Falkirk West MSP Michael Matheson has joined renewed calls on the UK Government to halt the roll-out of universal credit.
The controversial benefit, which came into force for new claimants in the Falkirk Council area in March and is due to be gradually expanded to existing claimants, replaces tax credits, housing benefit, income support, jobseeker’s allowance and employment and support allowance.
One of universal credit’s biggest flaws is that claimants must wait at least six weeks before they receive their first payment. This has driven vulnerable people into rent arrears and to food banks.
The benefit also restricts child tax credits to the first two children and introduces the inhumane rape clause.
Mr Matheson said: “While universal credit is a UK Government benefit, I’m regularly contacted by constituents who are suffering hardship because of this change to the welfare system.
“New examples of the misery universal credit is causing are emerging from across the country on a daily basis. It’s high time that the Tories halt the roll-out and face the stark reality of the damage this deeply flawed system is doing to some of the most vulnerable people in our society.”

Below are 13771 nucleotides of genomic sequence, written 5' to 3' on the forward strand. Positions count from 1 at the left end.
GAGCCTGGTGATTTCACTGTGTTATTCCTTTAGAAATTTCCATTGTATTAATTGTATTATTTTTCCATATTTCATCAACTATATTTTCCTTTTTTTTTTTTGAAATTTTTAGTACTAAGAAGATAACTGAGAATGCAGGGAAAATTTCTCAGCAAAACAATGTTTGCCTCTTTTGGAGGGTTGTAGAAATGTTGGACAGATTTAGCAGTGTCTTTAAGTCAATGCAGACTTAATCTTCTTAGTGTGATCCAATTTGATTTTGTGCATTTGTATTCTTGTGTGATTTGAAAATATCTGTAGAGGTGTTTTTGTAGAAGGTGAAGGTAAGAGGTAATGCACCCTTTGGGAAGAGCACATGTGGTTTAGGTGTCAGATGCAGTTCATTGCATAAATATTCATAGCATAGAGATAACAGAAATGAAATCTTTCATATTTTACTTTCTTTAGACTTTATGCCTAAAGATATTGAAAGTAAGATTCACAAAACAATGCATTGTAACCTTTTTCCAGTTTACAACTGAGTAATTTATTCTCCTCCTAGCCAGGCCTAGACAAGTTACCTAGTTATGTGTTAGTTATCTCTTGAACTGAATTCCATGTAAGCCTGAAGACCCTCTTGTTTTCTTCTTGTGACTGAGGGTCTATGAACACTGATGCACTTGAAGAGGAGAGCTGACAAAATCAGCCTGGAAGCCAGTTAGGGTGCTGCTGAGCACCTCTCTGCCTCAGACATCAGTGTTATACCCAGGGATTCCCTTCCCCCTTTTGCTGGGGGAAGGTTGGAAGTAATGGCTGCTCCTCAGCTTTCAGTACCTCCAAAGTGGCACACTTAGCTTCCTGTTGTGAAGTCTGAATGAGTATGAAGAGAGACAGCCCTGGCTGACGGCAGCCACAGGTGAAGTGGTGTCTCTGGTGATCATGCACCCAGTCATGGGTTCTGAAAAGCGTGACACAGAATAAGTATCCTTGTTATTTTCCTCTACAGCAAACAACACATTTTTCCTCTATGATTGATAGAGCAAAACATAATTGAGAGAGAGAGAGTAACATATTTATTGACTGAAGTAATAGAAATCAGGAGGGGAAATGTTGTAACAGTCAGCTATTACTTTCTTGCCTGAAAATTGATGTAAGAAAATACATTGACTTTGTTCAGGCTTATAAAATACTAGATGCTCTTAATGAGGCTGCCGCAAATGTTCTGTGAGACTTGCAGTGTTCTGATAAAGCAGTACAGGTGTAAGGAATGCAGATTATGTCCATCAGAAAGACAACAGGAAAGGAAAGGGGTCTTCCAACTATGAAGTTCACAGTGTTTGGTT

Mr Matheson also backed a call by Social Security Secretary Shirley-Anne Somerville that Chancellor Philip Hammond must use his Budget later this month as the first step towards a fundamental review of universal credit.
Ms Somerville said: “There are a number of changes that could be made in the forthcoming Budget which would have an immediate impact. The benefit freeze, which will see cuts of about £190million in 2018-19, should be lifted. The appalling two-child limit, which has seen 3800 Scottish families’ income reduced in the first year, should be scrapped. And cuts to the universal credit work allowances should be reversed.”
Mr Matheson added: “The Scottish Government has used its limited social security powers to try to protect people. For example, we’re making it easier for universal credit claimants to manage their money by giving them the option of being paid twice monthly and having their rent paid directly to their landlord.
“However, the real power to fix this shambles lies with the UK Government, which can no longer deny that radical changes are needed to make universal credit fit for purpose.”